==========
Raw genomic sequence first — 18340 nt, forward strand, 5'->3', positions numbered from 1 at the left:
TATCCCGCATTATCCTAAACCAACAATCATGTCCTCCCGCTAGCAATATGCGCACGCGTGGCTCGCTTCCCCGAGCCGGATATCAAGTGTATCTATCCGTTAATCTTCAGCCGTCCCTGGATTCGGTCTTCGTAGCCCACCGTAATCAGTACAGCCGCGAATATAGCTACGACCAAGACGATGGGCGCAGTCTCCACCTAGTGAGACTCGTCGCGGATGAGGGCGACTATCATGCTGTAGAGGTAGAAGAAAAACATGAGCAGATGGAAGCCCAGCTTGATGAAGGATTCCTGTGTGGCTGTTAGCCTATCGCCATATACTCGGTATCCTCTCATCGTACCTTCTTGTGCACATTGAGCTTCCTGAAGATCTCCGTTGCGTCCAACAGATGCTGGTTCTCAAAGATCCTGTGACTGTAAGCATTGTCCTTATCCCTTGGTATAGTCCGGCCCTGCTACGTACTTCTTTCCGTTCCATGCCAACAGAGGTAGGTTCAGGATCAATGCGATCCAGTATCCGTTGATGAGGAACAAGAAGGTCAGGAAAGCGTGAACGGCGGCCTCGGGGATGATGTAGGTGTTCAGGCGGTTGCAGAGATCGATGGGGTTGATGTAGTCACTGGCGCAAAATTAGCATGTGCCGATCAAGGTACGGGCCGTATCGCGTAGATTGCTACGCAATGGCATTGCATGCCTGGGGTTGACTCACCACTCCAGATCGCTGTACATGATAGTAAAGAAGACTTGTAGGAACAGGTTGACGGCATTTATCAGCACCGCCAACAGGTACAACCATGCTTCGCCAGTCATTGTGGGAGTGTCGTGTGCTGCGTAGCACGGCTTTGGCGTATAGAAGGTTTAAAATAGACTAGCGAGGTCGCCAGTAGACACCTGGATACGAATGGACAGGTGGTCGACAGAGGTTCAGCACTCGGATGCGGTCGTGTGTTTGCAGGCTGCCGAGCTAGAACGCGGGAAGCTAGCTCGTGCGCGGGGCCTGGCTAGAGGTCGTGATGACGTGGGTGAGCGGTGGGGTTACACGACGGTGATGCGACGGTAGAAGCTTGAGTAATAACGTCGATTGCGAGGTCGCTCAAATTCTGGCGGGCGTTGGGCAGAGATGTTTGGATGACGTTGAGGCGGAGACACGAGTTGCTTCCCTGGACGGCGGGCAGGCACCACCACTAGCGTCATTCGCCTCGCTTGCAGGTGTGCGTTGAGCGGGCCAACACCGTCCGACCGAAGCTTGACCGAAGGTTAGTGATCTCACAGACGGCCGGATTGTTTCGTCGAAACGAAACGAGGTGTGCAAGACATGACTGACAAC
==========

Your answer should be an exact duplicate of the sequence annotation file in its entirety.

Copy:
Raw genomic sequence first — 18340 nt, forward strand, 5'->3', positions numbered from 1 at the left:
TATCCCGCATTATCCTAAACCAACAATCATGTCCTCCCGCTAGCAATATGCGCACGCGTGGCTCGCTTCCCCGAGCCGGATATCAAGTGTATCTATCCGTTAATCTTCAGCCGTCCCTGGATTCGGTCTTCGTAGCCCACCGTAATCAGTACAGCCGCGAATATAGCTACGACCAAGACGATGGGCGCAGTCTCCACCTAGTGAGACTCGTCGCGGATGAGGGCGACTATCATGCTGTAGAGGTAGAAGAAAAACATGAGCAGATGGAAGCCCAGCTTGATGAAGGATTCCTGTGTGGCTGTTAGCCTATCGCCATATACTCGGTATCCTCTCATCGTACCTTCTTGTGCACATTGAGCTTCCTGAAGATCTCCGTTGCGTCCAACAGATGCTGGTTCTCAAAGATCCTGTGACTGTAAGCATTGTCCTTATCCCTTGGTATAGTCCGGCCCTGCTACGTACTTCTTTCCGTTCCATGCCAACAGAGGTAGGTTCAGGATCAATGCGATCCAGTATCCGTTGATGAGGAACAAGAAGGTCAGGAAAGCGTGAACGGCGGCCTCGGGGATGATGTAGGTGTTCAGGCGGTTGCAGAGATCGATGGGGTTGATGTAGTCACTGGCGCAAAATTAGCATGTGCCGATCAAGGTACGGGCCGTATCGCGTAGATTGCTACGCAATGGCATTGCATGCCTGGGGTTGACTCACCACTCCAGATCGCTGTACATGATAGTAAAGAAGACTTGTAGGAACAGGTTGACGGCATTTATCAGCACCGCCAACAGGTACAACCATGCTTCGCCAGTCATTGTGGGAGTGTCGTGTGCTGCGTAGCACGGCTTTGGCGTATAGAAGGTTTAAAATAGACTAGCGAGGTCGCCAGTAGACACCTGGATACGAATGGACAGGTGGTCGACAGAGGTTCAGCACTCGGATGCGGTCGTGTGTTTGCAGGCTGCCGAGCTAGAACGCGGGAAGCTAGCTCGTGCGCGGGGCCTGGCTAGAGGTCGTGATGACGTGGGTGAGCGGTGGGGTTACACGACGGTGATGCGACGGTAGAAGCTTGAGTAATAACGTCGATTGCGAGGTCGCTCAAATTCTGGCGGGCGTTGGGCAGAGATGTTTGGATGACGTTGAGGCGGAGACACGAGTTGCTTCCCTGGACGGCGGGCAGGCACCACCACTAGCGTCATTCGCCTCGCTTGCAGGTGTGCGTTGAGCGGGCCAACACCGTCCGACCGAAGCTTGACCGAAGGTTAGTGATCTCACAGACGGCCGGATTGTTTCGTCGAAACGAAACGAGGTGTGCAAGACATGACTGACAAC